What about the future? Many projects are about keeping daily operations running: replacing a leaking warehouse roof, upgrading a 5 axis CNC mill, adding safety railing to the loading dock, etc.. But what happens when leadership embarks on a large, multi-phased, multi-year project? A robust Capex solution provides the additional capabilities necessary to manage complexity and long time horizons, including risk assessment and stage gates. 

The top down approach

Top down budgeting, in which leadership sets a target for each business unit, is more of a “status quo” approach used when organizations lack the ability to collect budget data in a timely manner. Aside from being problematic (some say their budgets are obsolete before the “ink dries” on the paper it’s printed on), it can stifle innovation and buy-in from field operators.

So why would anyone still use the top down approach? Well, “a budget” is better than “no budget” and this approach *is* fast and at least provides some guidance. If you don’t have historical data or a firm detail plan for the next twelve months’ spend, then top down may be your only option. For that reason, it still should be supported by your Capex solution.

Be sure your Capex solution will be the sole collection and review tool for your budget even if you are collecting just one number from each business unit. You should not accept a spreadsheet upload without any support or commentary. You should have all budget items submitted via your Capex solution, viewable by all, and reviewed and approved by leadership using a consistent, dynamic and transparent rules-based methodology.

The real world

OK, enough theory and “best practice” talk. In the real world many companies take a “blended” approach. Be sure your Capex solution is well-suited for this.

This means that you should have the ability to submit the majority of your capital budget via the bottom up approach for mature, stable business units — which often leads to budget submitters having greater “buy-in” and ownership of their numbers. Be sure you can set up pools for “have to” projects. Pools are like a mini top down process; you know you have a given spend rate for maintenance so just budget at a high level. Safety and regulatory can also be budgeted via pools; you may not know each and every project that will be required but you know some spending will take place each and every year.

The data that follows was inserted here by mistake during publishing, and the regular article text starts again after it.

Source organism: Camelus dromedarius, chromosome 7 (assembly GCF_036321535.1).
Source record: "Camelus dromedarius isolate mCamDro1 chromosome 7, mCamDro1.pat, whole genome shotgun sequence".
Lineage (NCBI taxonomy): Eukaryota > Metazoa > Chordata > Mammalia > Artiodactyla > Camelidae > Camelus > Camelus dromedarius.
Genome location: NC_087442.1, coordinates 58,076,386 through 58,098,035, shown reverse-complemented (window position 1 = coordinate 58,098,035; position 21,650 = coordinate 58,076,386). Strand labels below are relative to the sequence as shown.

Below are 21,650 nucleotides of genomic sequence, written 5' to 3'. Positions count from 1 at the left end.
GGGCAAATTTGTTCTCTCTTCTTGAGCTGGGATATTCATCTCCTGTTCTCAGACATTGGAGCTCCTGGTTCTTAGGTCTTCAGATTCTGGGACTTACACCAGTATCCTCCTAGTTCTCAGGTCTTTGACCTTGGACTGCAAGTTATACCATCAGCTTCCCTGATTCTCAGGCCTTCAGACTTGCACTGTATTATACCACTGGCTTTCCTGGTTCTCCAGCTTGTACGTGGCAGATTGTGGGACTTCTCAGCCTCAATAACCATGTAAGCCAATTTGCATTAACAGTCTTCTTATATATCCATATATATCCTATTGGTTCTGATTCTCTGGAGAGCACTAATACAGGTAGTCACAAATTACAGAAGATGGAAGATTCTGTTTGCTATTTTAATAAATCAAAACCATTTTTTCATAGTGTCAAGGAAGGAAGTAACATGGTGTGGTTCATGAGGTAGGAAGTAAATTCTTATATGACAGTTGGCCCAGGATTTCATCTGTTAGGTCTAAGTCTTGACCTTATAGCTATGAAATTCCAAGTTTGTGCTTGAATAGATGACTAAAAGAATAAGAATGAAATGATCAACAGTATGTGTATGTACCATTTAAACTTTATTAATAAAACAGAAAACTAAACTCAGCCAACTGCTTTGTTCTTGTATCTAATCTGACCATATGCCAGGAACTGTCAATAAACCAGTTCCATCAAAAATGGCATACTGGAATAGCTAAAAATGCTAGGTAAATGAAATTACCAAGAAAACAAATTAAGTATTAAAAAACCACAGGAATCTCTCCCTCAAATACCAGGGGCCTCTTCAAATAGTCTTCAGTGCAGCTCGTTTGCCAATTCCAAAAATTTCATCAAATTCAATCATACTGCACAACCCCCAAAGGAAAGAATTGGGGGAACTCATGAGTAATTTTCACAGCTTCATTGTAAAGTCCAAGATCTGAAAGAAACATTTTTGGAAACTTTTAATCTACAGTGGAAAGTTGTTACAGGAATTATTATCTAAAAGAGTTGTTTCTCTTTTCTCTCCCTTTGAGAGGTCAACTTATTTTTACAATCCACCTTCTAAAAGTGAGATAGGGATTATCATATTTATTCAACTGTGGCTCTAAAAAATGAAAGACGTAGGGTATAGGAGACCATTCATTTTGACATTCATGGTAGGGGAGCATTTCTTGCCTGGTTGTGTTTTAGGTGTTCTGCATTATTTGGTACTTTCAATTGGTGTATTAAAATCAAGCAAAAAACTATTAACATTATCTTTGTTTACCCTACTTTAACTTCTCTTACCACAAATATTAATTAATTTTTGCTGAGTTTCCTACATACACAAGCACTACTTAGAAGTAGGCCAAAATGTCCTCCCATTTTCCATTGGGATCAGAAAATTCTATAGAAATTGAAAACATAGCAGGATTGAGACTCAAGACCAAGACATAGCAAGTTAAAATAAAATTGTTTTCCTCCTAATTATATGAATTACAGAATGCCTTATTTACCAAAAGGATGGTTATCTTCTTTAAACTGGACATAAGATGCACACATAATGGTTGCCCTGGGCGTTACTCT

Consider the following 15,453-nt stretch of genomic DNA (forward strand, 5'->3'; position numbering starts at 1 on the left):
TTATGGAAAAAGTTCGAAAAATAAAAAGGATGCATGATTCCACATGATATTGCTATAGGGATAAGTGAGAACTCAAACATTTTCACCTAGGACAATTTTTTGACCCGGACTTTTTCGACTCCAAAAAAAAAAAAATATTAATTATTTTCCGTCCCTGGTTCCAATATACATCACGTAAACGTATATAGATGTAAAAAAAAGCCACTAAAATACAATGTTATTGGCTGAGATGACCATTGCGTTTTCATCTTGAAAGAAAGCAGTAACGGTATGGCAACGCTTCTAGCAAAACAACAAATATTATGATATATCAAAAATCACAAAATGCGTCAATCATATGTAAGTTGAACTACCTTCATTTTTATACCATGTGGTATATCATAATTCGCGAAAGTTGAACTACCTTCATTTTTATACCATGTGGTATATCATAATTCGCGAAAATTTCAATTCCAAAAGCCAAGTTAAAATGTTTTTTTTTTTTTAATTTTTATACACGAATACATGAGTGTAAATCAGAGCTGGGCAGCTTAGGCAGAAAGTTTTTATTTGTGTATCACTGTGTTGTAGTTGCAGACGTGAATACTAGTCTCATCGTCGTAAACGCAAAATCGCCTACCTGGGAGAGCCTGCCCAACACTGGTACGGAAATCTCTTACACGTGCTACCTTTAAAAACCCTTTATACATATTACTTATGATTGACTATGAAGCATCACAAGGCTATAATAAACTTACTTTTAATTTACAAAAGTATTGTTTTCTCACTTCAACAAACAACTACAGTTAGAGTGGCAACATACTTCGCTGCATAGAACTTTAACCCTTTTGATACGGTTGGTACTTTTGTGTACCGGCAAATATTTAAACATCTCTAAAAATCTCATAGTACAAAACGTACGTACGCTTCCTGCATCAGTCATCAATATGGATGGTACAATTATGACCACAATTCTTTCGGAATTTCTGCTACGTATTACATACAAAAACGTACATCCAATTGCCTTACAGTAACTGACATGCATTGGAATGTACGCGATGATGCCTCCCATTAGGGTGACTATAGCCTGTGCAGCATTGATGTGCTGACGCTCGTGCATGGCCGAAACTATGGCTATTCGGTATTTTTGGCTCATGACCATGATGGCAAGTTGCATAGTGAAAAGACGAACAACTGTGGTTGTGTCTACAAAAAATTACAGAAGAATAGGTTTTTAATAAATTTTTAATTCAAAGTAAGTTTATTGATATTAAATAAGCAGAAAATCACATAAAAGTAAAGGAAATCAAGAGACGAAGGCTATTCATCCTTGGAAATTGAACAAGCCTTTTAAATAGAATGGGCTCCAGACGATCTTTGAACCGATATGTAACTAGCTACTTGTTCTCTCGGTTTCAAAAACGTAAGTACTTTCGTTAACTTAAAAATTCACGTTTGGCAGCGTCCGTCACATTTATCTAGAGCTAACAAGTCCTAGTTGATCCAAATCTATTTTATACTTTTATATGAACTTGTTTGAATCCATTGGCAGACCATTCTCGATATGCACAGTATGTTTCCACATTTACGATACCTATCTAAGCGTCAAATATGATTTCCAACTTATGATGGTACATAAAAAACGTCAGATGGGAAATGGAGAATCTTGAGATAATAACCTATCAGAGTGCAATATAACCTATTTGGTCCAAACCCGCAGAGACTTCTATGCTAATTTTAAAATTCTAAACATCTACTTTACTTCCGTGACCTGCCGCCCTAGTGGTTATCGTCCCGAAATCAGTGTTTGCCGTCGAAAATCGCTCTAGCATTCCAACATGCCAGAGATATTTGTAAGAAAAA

Also, new business units (or very small ones) may be assigned a set budget via the top down method. These organizations which do not have any history may simply not be in a position to create a detailed budget. In this case simply make an educated guess and incorporate updates via the forecasting process. 

In the real world you need to balance the method used to capture useful data vs. the cost of that method. At the end of the day, your goal is to have a Capex process that is easy to administer and engage, which captures the required level of detail, including ROI justification, and which ultimately lead to better decisions, faster..

Final thought

Budgeting in a full-lifecycle Capex solution that affords you the options you need will pay dividends in numerous ways: you’ll have more comprehensive data to work with; you’ll have greater confidence in the numbers you report; and, your annual process will be far more efficient. Perhaps most importantly, you’ll make smarter capital allocation choices that can drive growth, with lower risk.

Which is something everyone in finance would certainly also agree is a good thing.